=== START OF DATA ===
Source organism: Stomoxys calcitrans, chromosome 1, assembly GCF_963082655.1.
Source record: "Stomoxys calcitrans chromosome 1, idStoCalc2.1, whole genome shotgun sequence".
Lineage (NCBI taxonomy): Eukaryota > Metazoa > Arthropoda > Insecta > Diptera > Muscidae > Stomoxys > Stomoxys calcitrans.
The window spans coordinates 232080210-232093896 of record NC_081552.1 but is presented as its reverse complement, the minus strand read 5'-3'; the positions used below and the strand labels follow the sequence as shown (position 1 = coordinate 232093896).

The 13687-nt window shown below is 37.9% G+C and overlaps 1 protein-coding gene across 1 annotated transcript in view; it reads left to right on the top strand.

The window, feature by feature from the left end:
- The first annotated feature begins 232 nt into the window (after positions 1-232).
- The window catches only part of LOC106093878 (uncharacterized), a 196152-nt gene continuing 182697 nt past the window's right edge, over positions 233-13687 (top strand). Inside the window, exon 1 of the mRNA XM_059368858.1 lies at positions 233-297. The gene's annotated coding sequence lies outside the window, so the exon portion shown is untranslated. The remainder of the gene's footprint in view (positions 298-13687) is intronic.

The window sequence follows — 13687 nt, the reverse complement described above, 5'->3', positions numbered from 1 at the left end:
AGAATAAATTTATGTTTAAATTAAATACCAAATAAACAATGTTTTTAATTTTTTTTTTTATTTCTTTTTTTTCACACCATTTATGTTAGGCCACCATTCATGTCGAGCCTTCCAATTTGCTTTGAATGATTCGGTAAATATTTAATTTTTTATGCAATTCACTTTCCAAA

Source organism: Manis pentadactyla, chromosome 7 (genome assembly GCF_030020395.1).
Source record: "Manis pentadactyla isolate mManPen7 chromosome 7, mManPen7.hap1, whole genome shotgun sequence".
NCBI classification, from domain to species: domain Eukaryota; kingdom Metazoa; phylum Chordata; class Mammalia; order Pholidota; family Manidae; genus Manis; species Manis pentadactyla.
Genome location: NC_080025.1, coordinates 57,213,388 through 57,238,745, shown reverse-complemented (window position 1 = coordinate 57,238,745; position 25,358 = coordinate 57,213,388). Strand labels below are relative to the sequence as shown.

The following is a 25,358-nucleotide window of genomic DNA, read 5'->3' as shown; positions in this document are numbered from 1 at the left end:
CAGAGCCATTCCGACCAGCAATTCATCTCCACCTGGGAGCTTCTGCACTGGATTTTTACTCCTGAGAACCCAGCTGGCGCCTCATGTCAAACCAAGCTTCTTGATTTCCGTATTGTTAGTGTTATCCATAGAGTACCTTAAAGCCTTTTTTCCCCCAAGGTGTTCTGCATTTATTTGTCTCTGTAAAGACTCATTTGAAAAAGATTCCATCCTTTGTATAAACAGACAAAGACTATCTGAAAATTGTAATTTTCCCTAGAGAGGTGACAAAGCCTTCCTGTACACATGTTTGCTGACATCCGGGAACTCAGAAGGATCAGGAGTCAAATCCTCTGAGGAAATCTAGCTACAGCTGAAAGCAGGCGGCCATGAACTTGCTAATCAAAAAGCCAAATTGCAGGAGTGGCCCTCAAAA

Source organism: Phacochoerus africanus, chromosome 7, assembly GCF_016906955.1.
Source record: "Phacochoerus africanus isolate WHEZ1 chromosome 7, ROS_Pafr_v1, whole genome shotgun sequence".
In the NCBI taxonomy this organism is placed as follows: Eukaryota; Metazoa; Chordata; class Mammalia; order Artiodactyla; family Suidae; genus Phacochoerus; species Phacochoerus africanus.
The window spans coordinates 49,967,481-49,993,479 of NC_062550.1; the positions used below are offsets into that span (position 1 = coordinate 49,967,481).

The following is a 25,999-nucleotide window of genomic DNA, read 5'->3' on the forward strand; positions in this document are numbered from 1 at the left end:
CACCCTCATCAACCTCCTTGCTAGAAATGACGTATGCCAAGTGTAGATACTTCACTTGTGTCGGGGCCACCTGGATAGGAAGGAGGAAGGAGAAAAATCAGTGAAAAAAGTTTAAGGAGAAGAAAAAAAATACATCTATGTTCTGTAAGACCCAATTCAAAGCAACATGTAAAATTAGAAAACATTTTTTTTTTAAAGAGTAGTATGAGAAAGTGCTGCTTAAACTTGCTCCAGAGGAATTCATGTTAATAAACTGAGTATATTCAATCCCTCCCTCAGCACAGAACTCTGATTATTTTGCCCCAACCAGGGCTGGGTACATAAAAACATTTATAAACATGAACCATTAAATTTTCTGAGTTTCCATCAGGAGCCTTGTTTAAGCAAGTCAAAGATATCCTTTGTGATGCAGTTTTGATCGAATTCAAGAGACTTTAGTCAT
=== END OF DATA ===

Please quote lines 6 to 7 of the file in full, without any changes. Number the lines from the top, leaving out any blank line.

The window, feature by feature from the left end:
- The first annotated feature begins 232 nt into the window (after positions 1-232).